Samir Nasri may have been in fine form in the 4-0 win over Newcastle at the weekend but his manager was in no mood for praise. "I would like to give him a punch, because a player like him should play like this always, every game," said Manchester City boss Roberto Mancini. "Maybe one game sometimes he can play badly. I don't understand what was different. I can't understand how a player with his quality doesn't play like this every game."
Nasri remains an enigma and, by Mancini's own admission, his boss is struggling to work out how to get the best out of the man on a consistent basis. It's clearly a source of frustration when you've paid £24million to acquire a player. "I have spoken about this with him many times," said the Italian. "He can do better because he has quality, technique and he's strong."
Not only can he do better but he has done better. For much of last season, in fact. In City's title-winning season, Nasri ranked among the top 10 in the Premier League for assists and was in the best half a dozen for passing accuracy. David Silva is the only active Premier League player who managed as many through-balls per game, while Silva, Luka Modric and Juan Mata were the only playmakers to produce a key pass as often as the Frenchman.
|Samir Nasri - PL year-on-year|
And yet, the follow-up season has been a disappointment. The player himself might point to mitigating circumstances. If the passes have lacked incision, perhaps that's an indication of a lack of movement from the strikers. If he has been failing to find the same pockets of space to pop up with goals then perhaps that reflects Mancini's tactical tinkering. Even so, the feeling persists that the problem lies in Nasri's head rather than his boots.
"The second year is always difficult to win the title again," notes Mancini. "And sometimes the player can think it is enough to play 50 per cent. We've probably had this problem this year. Last year, we scored one, two, three goals every game. Now when we have chances, we are too soft and this is not good. We should be very strong when we have chances, sometimes we take one extra touch and maybe think 'Okay, we will score next time.' But football is not like that."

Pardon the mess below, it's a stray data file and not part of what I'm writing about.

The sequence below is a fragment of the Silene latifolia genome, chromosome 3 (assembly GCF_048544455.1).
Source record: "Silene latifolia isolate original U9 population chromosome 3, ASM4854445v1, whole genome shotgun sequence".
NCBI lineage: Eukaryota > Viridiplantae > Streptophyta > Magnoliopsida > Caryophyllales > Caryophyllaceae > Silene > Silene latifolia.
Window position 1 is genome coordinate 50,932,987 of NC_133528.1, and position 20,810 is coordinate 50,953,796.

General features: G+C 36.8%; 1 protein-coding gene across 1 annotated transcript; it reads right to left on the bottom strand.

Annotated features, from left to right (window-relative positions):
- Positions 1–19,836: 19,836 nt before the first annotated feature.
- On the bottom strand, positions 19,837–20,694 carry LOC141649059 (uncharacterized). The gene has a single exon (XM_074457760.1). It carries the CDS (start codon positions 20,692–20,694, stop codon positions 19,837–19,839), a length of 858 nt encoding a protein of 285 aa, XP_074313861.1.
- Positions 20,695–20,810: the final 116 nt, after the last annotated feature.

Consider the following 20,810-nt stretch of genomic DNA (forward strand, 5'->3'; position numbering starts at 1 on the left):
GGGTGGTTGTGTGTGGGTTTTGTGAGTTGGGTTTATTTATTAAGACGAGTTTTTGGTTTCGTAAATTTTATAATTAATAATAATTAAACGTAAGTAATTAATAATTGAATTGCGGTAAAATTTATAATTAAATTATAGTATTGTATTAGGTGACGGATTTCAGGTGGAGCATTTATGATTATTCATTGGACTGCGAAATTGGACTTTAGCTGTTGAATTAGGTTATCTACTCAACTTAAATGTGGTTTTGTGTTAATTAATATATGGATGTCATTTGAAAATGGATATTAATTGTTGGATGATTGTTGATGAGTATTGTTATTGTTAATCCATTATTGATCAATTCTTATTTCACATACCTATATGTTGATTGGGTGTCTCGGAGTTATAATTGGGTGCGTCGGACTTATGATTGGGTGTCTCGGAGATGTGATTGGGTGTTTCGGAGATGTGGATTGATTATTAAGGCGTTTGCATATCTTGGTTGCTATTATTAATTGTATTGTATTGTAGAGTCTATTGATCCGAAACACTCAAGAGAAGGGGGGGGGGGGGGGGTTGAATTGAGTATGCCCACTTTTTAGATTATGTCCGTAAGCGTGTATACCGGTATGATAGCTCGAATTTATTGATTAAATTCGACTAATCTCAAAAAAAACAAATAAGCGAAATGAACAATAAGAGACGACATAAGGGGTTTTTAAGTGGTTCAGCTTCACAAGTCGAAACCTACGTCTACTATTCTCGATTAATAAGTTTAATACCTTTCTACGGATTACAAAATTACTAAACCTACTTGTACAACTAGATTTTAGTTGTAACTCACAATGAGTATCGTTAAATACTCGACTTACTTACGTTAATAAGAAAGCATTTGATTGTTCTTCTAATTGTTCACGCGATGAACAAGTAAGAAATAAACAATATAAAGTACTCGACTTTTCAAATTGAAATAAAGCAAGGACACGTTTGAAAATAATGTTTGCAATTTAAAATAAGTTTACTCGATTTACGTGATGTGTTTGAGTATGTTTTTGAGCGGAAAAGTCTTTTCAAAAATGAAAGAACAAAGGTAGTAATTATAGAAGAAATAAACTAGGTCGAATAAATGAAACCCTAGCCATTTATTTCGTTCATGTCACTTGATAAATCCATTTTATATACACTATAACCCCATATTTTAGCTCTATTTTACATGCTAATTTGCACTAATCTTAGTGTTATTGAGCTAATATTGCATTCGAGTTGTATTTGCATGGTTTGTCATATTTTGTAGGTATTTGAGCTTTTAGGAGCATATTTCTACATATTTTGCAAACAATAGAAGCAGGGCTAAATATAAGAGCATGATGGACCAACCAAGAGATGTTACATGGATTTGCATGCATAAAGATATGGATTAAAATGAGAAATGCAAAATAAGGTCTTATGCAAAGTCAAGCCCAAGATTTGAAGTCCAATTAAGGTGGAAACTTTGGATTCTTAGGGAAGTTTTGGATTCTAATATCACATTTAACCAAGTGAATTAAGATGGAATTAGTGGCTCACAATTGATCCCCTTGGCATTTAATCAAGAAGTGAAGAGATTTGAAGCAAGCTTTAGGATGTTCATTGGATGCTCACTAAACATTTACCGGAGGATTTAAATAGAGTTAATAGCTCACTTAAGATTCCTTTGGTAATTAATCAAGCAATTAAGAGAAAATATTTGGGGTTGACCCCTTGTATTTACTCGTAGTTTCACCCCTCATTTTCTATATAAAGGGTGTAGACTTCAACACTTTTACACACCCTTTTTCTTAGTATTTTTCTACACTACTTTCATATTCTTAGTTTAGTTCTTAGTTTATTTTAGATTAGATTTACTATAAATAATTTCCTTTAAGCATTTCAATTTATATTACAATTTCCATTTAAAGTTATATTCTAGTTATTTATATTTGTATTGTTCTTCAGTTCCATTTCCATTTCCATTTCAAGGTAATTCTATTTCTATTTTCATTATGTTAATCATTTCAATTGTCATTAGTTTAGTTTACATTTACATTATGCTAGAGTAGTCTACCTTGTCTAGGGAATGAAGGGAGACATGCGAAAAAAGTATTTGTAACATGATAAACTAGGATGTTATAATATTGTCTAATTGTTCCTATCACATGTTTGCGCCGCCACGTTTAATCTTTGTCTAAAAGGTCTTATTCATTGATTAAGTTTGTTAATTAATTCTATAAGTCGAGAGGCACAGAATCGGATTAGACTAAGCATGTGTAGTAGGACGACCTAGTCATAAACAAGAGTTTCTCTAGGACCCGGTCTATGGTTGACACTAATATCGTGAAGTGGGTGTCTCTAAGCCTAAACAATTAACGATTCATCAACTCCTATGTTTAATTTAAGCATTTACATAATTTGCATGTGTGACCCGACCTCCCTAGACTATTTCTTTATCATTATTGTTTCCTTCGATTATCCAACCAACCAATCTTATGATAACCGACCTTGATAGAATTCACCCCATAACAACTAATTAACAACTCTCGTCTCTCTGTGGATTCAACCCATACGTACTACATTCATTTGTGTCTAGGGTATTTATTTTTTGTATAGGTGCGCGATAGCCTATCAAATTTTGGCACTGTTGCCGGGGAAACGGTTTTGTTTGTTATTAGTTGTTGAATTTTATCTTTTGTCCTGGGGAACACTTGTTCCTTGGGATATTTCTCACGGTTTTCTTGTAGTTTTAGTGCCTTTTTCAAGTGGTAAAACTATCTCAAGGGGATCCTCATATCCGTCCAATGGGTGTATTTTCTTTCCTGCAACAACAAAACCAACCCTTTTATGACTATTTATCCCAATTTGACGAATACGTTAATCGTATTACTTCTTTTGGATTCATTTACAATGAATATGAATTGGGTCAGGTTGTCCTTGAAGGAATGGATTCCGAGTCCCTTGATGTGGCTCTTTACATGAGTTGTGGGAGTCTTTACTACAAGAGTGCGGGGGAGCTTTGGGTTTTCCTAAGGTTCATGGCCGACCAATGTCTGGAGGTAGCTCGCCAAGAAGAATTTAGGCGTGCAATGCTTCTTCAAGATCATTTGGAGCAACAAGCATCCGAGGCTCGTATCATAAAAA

Sports psychologist Simon Hartley recalls a meeting with Premier League players that illustrates this shift in emphasis. "I asked them what the aim of the game was," explained Hartley, founder of Be World Class. "They said their aim was to win. As I see it, the aim is subtly but profoundly different. It is to score as many goals as possible, while restricting the opposition to as few goals as possible."
Nobody exemplifies this change in attitude more than Nasri. Where once there was a willingness to seize the moment, there is now a tendency to leave things to others. Goals and assists are the symptom rather than the cause. The 25-year-old midfielder is not only failing to shoot or attempt the killer pass, the statistics indicate he is not even receiving the ball in order to do so. Working out the reason for that is Mancini's job but it is possible that a lack of confidence as well as desire could be behind the player's struggles. Does the nonchalant demeanour mask a fragile soul that would respond better to carrot rather than stick?
Consider Nasri's praise of former boss Arsene Wenger. "If I'm here today it's because of him," he told The Sun. "I'll never forget what he did for me. I owe him a lot. He gave me confidence not just as a player but as a man as well. That is why I really respect him and really like him because he cared about the men, not just about the players. For some managers they want you to be on the pitch and that is it. For him he wants to talk to you, to know a little more about you to give you the confidence, it was like a second love for me."
As the man himself admits, Mancini does not see management quite the same way as his Arsenal counterpart. "I'm not Arsene Wenger," he points out. "We are different. I want to win." It was a cheap shot but the message was clear - this is a man who demands more. And it's clear he continues to demand more from Nasri.
"A player of this quality could be one of the best players in Europe," he argues. "But it's not happening. Sometimes a player thinks it's enough what they did the year before and doesn't understand that every day they should improve. If you are a top player you know you can improve until the last day of your career but sometimes you get players who think it is not important to work and this is their worst mistake. Samir can do better than this year."
But it requires a certain character to want to be the man. Former France coach Raymond Domenech got plenty wrong in his spell in charge of Les Bleus but perhaps this was one man he got right. "Nasri needs to talk less and play more," Domenech told French radio station RTL. "He needs to be focused on his work to show he can be a big player. For me, he has talent but is irregular and for a big club it's not positive. Nasri is always in discussions and is interested in excessive individualism. To triumph it's necessary to believe more in your team mates and the team."
Believing in his team-mates and the team is one thing, believing in himself is quite another. And until Samir Nasri is willing to tackle that problem, he is likely to remain an unsolved riddle for his manager.